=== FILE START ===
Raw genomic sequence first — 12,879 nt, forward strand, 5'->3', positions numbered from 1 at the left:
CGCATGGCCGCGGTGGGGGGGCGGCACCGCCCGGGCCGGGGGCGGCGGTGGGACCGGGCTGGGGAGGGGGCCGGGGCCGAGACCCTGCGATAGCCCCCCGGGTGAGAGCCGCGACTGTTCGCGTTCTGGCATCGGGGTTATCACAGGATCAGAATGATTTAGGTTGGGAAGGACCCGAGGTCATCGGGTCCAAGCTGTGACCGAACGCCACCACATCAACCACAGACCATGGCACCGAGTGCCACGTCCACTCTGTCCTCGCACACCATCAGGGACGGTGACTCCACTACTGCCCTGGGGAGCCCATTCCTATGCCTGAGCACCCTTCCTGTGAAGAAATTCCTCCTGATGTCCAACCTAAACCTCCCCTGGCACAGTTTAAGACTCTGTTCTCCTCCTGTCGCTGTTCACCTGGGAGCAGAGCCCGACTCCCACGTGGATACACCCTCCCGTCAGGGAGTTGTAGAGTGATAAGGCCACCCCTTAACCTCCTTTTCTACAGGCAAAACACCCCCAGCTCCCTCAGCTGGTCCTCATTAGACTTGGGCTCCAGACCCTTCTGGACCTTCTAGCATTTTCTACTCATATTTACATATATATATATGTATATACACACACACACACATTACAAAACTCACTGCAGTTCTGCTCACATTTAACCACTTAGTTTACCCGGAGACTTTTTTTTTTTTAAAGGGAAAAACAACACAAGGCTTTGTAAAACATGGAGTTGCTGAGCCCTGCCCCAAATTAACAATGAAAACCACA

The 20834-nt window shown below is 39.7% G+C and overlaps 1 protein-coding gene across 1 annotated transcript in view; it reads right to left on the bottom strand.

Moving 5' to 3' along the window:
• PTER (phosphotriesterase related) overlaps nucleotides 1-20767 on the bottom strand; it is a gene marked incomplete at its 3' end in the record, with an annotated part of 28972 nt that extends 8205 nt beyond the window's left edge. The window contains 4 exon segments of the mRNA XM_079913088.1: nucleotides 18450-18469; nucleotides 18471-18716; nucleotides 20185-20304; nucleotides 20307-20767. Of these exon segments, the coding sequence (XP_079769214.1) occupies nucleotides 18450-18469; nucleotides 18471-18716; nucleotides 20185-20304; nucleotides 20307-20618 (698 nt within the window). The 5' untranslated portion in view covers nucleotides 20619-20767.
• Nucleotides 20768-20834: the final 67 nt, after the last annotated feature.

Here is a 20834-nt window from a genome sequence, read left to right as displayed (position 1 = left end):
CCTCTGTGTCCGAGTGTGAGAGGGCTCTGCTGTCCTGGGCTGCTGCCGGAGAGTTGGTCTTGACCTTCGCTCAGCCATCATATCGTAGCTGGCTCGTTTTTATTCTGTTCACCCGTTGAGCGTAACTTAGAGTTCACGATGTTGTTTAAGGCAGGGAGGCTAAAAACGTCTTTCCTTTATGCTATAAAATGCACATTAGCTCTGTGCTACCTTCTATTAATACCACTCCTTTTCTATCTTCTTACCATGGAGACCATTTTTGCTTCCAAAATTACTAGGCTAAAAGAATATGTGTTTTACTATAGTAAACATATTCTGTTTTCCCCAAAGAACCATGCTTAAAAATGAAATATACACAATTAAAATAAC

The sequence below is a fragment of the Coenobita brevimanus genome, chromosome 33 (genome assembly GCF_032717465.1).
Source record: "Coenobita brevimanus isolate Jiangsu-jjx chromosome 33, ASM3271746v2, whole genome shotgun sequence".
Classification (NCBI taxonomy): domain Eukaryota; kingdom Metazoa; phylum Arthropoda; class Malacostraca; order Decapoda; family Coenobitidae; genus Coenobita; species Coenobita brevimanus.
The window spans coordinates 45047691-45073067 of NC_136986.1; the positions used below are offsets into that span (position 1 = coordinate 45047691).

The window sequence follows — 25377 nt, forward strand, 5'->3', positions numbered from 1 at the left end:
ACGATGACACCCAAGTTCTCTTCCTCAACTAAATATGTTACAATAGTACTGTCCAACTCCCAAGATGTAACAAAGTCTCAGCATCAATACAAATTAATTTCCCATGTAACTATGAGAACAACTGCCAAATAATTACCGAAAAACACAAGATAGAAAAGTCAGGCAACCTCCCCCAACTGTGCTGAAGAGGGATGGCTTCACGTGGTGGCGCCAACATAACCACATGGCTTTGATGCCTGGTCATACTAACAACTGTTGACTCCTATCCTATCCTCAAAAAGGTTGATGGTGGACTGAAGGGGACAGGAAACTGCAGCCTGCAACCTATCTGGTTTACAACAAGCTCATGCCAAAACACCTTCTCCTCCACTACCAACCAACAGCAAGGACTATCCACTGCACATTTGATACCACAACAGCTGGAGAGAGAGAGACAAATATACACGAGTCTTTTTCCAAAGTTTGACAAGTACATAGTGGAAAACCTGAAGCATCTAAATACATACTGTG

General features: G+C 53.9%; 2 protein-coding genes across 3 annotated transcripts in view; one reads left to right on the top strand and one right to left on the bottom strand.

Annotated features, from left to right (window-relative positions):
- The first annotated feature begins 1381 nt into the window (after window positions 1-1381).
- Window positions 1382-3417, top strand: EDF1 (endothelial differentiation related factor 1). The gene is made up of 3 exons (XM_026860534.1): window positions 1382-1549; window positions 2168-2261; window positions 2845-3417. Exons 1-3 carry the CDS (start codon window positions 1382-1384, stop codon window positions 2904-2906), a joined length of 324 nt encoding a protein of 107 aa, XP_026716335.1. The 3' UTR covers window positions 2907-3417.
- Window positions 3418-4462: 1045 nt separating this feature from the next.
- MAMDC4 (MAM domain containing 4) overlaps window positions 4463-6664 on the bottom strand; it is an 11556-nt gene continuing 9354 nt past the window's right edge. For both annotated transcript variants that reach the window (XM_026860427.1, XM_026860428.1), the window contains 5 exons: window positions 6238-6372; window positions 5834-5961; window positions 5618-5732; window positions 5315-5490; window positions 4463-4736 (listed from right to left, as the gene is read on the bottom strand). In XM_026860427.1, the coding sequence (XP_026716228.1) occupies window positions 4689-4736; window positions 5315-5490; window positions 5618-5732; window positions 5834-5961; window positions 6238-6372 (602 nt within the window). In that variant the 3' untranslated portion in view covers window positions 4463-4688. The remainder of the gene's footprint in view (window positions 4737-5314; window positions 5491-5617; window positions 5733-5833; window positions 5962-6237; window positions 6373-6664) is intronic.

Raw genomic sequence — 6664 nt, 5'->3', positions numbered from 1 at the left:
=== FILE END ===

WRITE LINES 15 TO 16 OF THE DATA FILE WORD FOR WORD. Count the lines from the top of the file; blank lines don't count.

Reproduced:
General features: G+C 53.9%; 2 protein-coding genes across 3 annotated transcripts in view; one reads left to right on the top strand and one right to left on the bottom strand.

Annotated features, from left to right (window-relative positions):